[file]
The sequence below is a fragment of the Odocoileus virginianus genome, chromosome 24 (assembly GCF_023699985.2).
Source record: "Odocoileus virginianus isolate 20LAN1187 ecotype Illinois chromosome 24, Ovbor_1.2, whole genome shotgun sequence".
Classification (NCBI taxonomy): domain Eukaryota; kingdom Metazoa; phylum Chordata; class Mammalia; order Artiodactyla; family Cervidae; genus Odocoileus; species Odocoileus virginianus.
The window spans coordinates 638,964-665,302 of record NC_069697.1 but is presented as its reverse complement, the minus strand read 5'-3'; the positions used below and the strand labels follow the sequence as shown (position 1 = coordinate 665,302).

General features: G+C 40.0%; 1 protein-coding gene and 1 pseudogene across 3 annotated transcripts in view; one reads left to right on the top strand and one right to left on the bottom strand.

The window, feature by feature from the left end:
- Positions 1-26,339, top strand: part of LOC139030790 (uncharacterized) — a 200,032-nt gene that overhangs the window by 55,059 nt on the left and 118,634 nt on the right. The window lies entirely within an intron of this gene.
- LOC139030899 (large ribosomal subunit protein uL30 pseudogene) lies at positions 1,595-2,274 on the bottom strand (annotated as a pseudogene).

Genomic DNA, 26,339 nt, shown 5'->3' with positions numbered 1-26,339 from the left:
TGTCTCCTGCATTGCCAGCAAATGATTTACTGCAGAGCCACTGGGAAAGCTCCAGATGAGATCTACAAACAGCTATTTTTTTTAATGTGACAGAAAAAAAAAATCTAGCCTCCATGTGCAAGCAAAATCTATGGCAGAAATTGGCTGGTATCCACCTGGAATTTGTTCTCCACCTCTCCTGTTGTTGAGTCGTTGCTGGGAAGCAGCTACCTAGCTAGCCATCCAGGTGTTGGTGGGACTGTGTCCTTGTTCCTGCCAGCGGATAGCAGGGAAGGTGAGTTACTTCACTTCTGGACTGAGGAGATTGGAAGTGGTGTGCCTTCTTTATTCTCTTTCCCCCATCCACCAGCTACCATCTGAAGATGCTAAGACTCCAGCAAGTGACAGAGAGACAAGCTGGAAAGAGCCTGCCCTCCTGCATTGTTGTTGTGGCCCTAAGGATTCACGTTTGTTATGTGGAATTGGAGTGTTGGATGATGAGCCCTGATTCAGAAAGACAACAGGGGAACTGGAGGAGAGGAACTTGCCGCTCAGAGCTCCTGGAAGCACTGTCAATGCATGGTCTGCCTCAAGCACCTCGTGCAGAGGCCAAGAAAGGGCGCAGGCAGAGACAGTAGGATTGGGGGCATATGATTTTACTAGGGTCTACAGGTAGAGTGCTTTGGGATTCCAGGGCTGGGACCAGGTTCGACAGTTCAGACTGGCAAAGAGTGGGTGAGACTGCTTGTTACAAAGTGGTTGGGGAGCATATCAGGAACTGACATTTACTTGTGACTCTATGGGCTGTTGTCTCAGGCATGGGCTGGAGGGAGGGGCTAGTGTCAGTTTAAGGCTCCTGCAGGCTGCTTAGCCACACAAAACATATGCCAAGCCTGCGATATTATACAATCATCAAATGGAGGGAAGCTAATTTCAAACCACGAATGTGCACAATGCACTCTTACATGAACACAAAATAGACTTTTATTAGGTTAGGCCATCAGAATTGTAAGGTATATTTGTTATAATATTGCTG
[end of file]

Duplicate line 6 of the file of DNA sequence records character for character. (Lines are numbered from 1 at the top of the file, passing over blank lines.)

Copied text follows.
The window, feature by feature from the left end: